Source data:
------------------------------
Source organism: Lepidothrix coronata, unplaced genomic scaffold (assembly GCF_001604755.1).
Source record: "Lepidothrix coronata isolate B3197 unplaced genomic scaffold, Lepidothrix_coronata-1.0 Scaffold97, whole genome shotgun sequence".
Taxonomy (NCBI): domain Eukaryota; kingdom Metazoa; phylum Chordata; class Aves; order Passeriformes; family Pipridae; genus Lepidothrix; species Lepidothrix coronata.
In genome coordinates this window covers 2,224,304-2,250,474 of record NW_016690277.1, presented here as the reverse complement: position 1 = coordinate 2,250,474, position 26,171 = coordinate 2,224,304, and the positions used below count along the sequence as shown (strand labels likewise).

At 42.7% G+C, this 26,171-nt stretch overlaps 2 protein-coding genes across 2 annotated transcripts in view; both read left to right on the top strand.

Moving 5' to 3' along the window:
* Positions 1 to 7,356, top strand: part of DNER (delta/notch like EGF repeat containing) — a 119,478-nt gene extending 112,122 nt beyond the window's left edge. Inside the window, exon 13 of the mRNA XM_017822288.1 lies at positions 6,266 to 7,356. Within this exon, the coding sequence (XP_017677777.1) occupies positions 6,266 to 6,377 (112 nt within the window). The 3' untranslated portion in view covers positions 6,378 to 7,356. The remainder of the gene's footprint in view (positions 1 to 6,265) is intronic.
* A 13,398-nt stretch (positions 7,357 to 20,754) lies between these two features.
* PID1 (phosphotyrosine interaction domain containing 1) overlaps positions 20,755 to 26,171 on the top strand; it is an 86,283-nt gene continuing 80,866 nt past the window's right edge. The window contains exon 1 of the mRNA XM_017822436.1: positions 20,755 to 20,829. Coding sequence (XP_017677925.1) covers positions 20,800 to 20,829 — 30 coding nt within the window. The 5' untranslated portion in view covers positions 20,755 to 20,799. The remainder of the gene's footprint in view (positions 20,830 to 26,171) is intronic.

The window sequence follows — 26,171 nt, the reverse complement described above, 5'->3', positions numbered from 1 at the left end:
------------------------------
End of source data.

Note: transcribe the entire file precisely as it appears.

Source organism: Lepidothrix coronata, unplaced genomic scaffold (assembly GCF_001604755.1).
Source record: "Lepidothrix coronata isolate B3197 unplaced genomic scaffold, Lepidothrix_coronata-1.0 Scaffold97, whole genome shotgun sequence".
Taxonomy (NCBI): domain Eukaryota; kingdom Metazoa; phylum Chordata; class Aves; order Passeriformes; family Pipridae; genus Lepidothrix; species Lepidothrix coronata.
In genome coordinates this window covers 2,224,304-2,250,474 of record NW_016690277.1, presented here as the reverse complement: position 1 = coordinate 2,250,474, position 26,171 = coordinate 2,224,304, and the positions used below count along the sequence as shown (strand labels likewise).

At 42.7% G+C, this 26,171-nt stretch overlaps 2 protein-coding genes across 2 annotated transcripts in view; both read left to right on the top strand.

Moving 5' to 3' along the window:
* Positions 1 to 7,356, top strand: part of DNER (delta/notch like EGF repeat containing) — a 119,478-nt gene extending 112,122 nt beyond the window's left edge. Inside the window, exon 13 of the mRNA XM_017822288.1 lies at positions 6,266 to 7,356. Within this exon, the coding sequence (XP_017677777.1) occupies positions 6,266 to 6,377 (112 nt within the window). The 3' untranslated portion in view covers positions 6,378 to 7,356. The remainder of the gene's footprint in view (positions 1 to 6,265) is intronic.
* A 13,398-nt stretch (positions 7,357 to 20,754) lies between these two features.
* PID1 (phosphotyrosine interaction domain containing 1) overlaps positions 20,755 to 26,171 on the top strand; it is an 86,283-nt gene continuing 80,866 nt past the window's right edge. The window contains exon 1 of the mRNA XM_017822436.1: positions 20,755 to 20,829. Coding sequence (XP_017677925.1) covers positions 20,800 to 20,829 — 30 coding nt within the window. The 5' untranslated portion in view covers positions 20,755 to 20,799. The remainder of the gene's footprint in view (positions 20,830 to 26,171) is intronic.

The window sequence follows — 26,171 nt, the reverse complement described above, 5'->3', positions numbered from 1 at the left end: